10 Guiding Principles to Live By: Part 1

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How many of you have basic principles in your life? I have 10 right now. Let's start with safety, extreme ownership, and finding lessons in "mistakes".

If you’re familiar with Ruth Soukup’s podcast and book, Do It Scared, you might remember that she has her “Seven Principles of Courage.”

I took that list and incorporated them into my own principles to live by. I want to explain why each of these is important to me, and how practicing them yourself can lead to a healthier, happier life. You can read my review of Do It Scared here.

Since this turned into a really long post, I’ve split it into three parts. This is part 1. You can find part 2 here and part 3 here.

1. Always Be a Safety Champion.

Safety is a value, not a priority. As such, it’s the first on my list of principles. We should never risk safety for the sake of time, pride, or anything else less important than the basic need for food, water, and shelter. Always be a safety champion means that you keep an eye out for hazards. You make sure you and those you care about practice safety on a daily basis.

How it Works in My Life

As part of my company’s safety committee, I check our fire extinguishers on a monthly basis. This ingrained a habit to look at every extinguisher I pass now, whether on the job or not. I’m also a lot more aware of when others violate safe practices, such as jaywalking in front of my company’s building when there are two crosswalks just a couple hundred feet down the road (if that).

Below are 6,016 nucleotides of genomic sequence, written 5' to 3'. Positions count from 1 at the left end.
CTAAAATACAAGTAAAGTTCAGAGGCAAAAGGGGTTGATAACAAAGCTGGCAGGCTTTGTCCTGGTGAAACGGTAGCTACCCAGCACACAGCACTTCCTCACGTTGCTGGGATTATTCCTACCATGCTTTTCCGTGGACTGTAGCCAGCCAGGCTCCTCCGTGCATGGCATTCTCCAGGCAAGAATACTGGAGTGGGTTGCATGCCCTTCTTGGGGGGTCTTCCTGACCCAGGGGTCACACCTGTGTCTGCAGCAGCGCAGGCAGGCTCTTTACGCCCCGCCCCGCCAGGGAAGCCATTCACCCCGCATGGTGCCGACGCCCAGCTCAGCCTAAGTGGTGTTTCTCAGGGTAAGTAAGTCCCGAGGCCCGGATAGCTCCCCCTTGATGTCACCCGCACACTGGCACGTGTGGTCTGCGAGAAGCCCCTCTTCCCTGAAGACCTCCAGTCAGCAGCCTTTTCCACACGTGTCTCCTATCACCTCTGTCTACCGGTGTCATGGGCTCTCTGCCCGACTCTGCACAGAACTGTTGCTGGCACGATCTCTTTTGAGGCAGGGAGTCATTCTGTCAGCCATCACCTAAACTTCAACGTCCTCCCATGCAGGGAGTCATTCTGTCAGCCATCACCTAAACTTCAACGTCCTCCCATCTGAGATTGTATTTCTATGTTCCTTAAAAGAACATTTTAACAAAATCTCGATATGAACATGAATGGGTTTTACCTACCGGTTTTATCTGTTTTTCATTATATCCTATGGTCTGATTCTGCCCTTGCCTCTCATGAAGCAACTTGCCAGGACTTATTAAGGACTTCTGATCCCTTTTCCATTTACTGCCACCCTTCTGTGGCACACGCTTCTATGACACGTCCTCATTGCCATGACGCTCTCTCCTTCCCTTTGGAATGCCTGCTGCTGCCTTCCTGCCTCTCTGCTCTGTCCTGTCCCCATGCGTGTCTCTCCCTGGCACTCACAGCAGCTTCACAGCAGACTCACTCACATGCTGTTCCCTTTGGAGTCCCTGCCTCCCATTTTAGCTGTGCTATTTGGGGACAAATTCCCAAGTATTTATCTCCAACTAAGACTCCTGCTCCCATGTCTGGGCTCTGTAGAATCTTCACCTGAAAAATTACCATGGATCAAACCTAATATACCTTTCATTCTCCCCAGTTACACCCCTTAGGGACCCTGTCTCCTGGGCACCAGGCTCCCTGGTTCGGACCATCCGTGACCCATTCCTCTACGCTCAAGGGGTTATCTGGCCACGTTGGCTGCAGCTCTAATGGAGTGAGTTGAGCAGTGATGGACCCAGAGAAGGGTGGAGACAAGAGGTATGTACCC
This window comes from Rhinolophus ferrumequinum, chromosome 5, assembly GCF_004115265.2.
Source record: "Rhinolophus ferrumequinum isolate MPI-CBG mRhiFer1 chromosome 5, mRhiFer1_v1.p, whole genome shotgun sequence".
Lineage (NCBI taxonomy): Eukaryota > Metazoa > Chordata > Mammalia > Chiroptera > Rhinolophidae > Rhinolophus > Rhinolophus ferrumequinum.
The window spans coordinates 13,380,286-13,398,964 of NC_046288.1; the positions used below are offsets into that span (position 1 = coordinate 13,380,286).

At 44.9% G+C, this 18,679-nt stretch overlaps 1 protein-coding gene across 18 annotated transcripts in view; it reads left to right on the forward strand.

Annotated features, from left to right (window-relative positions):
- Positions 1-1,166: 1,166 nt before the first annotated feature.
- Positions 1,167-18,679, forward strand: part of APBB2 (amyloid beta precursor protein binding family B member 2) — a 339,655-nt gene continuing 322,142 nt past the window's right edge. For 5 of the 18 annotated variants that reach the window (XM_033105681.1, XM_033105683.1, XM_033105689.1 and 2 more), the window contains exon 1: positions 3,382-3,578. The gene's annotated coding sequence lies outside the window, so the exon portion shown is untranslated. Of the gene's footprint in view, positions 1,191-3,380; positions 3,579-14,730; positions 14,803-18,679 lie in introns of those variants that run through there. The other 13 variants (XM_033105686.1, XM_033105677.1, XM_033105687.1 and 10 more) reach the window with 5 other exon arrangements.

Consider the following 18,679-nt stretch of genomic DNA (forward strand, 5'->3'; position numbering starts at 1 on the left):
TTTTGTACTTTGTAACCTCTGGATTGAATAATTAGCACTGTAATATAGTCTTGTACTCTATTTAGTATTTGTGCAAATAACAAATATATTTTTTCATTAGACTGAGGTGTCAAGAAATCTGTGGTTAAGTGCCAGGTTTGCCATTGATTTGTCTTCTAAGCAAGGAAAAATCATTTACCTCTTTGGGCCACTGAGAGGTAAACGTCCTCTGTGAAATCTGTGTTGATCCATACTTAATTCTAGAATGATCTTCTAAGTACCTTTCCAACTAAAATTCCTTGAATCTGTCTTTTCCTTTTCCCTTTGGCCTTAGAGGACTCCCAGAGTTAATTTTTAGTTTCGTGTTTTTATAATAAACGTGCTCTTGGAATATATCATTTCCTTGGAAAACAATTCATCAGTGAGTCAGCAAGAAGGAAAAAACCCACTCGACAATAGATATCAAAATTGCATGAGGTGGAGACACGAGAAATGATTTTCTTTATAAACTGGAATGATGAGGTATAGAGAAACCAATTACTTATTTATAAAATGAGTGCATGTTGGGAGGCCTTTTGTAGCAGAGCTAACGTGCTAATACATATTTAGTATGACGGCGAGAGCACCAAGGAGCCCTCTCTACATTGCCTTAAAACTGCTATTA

To me, “Always be a safety champion” is a daily reminder to slow down, recognize hazards, and think about if what I’m doing will negatively affect anyone, not just myself.

After all, the decisions we make don’t affect just us.

How it Can Work for You

Adopt this practice into your life by taking a moment to look at everything through fresh eyes. Pretend you’re a beginner. What and where are the hazards? Would you let your child, spouse, or best friend do what you’re about to do?

The answer should be your guide to your own behavior. If you wouldn’t let your kid jaywalk, why are you doing it?

Being safe can sometimes feel like it takes too much time. But if being unsafe carries the risk of costing you even more time (or your life), then isn’t it worth slowing down?

2. Practice Extreme Ownership.